There’s nothing “wrong” with the analysis the chart provides, but do we need it? And what can a chart tell us about the significance that of Laertes and Horatio, the embodiments of “blood and judgement,” it’s Horatio who stands over Hamlet’s body at the end? Or, for that matter, that it’s Fortinbras who joins him? What is the significance that he who thinks without having to act and he who acts without having to think are the survivors? Yes, they speak to each other, but that’s all a diagram can tell us. For this advanced level of understanding, we need the author’s words and our own minds — and, for that, a chart doesn’t help.
It’s not that Morelli is somehow number-drunk. Or that he thinks that charting plots is all that there is to good analysis. Far from it. He draws some well-conceived “traditional” analyses from his charts. My questioning of the methodology rests solely on the need for this kind of analysis on the one hand and on a perhaps inappropriate longing for empiricism on the other.
When Morelli’s data tells him that Hamlet is at an “average distance” of 1.45 from the other characters (that is, an average of 1.45 “degrees of separation” from them), and that Claudius’s number is 1.62, we “learn” that Hamlet is more central to the play’s action than Claudius is. But it certainly doesn’t take network theory for us to realize this. The insight is true, but it’s achievable in other ways.
And it’s possible to consider Rosencrantz and Guildenstern a “single” character without the mildly interesting graphical confirmation Morelli supplies that they never speak to each other, that in a sense “he” never speaks to “himself.”
For Morelli, however, the “new angles” that his methodology offers are exciting opportunities to see the play in new ways:
Once you make a network of a play, you stop working on the play proper, and work on a model instead: you reduce the text to characters and interactions, abstract them from everything else, and this process of reduction and abstraction makes the model obviously much less than the original object – just think of this: I am discussing Hamlet, and saying nothing about Shakespeare’s words – but also, in another sense, much more than it, because a model allows you to see the underlying structures of a complex object. It’s like an X-ray: suddenly, you see the region of death of Figure 5, which is otherwise hidden by the very richness of the play.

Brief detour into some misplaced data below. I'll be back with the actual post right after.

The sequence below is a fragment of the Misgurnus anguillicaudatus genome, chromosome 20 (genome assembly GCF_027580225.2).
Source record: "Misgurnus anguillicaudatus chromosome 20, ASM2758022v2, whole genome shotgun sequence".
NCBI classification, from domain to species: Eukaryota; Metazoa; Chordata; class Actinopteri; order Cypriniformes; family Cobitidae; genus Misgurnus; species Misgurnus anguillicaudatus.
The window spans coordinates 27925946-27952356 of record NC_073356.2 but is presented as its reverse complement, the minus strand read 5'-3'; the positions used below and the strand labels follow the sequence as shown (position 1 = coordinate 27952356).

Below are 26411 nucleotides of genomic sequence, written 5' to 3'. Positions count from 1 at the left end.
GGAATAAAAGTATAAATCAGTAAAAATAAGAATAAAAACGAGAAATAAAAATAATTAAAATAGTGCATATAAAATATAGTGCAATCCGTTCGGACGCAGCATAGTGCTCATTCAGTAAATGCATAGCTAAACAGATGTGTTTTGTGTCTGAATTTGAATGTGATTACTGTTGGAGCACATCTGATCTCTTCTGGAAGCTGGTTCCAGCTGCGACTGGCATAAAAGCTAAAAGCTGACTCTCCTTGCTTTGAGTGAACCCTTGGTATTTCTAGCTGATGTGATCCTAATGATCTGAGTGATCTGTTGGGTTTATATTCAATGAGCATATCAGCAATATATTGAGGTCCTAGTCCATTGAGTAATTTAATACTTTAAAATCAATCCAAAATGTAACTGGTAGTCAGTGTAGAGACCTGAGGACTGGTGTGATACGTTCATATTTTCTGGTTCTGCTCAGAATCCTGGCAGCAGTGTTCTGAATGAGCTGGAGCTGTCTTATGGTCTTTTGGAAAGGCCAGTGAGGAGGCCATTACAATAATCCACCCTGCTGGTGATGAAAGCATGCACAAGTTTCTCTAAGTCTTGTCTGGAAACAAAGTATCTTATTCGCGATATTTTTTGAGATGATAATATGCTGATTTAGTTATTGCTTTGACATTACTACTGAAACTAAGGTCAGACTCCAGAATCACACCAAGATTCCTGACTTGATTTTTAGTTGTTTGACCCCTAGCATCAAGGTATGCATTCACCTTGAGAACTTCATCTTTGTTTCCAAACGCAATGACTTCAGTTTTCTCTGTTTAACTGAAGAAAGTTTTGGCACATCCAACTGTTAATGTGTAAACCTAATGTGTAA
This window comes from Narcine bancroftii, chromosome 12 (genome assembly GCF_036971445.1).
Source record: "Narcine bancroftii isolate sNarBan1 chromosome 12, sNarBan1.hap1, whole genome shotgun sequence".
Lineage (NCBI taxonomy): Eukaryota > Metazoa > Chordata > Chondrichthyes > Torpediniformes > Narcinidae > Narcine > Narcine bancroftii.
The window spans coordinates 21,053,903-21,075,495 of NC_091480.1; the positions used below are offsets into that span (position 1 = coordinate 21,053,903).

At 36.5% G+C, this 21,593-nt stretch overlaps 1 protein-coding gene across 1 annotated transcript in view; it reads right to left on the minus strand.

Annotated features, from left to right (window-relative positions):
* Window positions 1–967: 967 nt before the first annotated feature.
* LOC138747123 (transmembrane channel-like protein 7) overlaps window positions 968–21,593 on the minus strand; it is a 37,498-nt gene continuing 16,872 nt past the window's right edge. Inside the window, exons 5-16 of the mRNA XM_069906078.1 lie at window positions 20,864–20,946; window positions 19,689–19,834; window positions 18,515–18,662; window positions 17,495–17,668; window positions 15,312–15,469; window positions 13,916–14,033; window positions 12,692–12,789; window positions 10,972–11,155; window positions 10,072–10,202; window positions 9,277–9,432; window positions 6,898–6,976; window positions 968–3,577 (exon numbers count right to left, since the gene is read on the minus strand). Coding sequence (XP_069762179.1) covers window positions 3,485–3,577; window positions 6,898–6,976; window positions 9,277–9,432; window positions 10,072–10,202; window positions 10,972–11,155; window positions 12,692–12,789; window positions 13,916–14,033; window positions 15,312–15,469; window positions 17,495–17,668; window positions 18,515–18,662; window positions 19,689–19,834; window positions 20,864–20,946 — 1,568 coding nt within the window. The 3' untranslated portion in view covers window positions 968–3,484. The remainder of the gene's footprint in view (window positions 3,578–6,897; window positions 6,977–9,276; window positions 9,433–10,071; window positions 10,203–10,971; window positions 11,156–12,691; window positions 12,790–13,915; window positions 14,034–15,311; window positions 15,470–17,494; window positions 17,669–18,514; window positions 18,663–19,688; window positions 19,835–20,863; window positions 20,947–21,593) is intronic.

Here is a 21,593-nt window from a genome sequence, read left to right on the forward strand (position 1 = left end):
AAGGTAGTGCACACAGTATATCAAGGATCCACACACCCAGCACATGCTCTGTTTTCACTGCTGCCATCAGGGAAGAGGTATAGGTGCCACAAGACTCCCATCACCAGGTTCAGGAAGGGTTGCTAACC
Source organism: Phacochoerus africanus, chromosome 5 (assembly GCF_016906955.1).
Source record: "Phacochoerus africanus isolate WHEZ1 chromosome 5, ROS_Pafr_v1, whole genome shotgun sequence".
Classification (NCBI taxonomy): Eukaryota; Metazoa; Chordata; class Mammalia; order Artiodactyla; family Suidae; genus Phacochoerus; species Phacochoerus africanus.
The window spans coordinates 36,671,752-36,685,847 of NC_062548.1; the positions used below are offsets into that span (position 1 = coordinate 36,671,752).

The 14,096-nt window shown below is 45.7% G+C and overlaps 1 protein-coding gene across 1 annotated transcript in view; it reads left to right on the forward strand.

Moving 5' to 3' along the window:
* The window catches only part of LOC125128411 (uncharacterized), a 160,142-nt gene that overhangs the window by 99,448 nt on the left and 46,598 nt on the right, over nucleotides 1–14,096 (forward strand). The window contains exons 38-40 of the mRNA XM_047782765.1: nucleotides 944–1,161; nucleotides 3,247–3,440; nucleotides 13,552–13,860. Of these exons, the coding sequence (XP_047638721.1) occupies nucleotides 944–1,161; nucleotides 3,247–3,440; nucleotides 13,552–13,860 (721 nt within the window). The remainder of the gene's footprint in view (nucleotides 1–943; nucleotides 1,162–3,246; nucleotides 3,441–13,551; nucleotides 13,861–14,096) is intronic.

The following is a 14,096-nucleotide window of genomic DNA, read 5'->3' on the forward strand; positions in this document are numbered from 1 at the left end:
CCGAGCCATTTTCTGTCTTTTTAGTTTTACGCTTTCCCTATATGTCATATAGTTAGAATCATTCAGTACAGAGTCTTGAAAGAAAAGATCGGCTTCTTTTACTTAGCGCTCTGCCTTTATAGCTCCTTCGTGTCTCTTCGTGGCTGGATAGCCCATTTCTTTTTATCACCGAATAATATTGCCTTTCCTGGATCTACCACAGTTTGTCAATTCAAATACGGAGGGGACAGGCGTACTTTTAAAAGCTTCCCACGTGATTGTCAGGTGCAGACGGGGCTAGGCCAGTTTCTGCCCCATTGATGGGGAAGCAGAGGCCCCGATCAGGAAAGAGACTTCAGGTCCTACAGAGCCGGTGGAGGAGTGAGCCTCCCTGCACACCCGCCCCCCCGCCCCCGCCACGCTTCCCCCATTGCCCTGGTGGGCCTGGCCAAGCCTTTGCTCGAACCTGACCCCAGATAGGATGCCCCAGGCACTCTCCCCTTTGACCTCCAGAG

But is “the region of death” really “hidden”? As previously noted, no one with Morelli’s critical sensitivity is realizing for the first time that death stalks the characters in Hamlet. Do we require quantification to justify our insight in this case? Other than as a way to “prove” one’s insights to empirical doubters, I don’t see much need for it.
It’s not even that new. When I first started teaching Hamlet some forty years ago, we used a “Triangular Relationships” chart, the textbook source of which I no longer recall, to map the character dynamics that drive the play’s story:
This chart can be read as a series of eight character triangles, six of which include Hamlet himself. Much of the play’s action can be understood in terms of these triangles. For example, the Polonius – Hamlet – Claudius triangle represents among other things the struggle for truth in the court. Hamlet wants to know if the ghost has told the truth, and Claudius uses Polonius to find out how much of the truth Hamlet knows. When Hamlet kills Polonius, he makes Laertes into a mortal enemy (Polonius – Hamlet – Laertes), at the same time fatally altering his relationship with Ophelia (Polonius – Hamlet – Ophelia). Each of these story-driving relationships is represented by a triangle. At the bottom of the chart, Ophelia and Gertrude are the two women Hamlet loves, both of whom have betrayed him. And so it goes.
Useful, surely. But necessary? Not really.
If network theory is going to be of real utility in literary analysis, that utility isn’t going to come from graphing plots. More interesting, and more fruitful, will be those analyses which tell us, for an off the top of the head example, how much of Pride and Prejudice or Wuthering Heights is dialogue, versus expository or descriptive prose. That kind of analysis may confirm something, indeed, about the implicit attitudes of the books’ authors toward (and perhaps their very different experiences with) conventional social interaction. And there are surely more revealing questions, waiting for someone to ask them, which could be approached quantitatively.
As for Hamlet, I’d forget the thirty-five diagrams — the play’s the thing.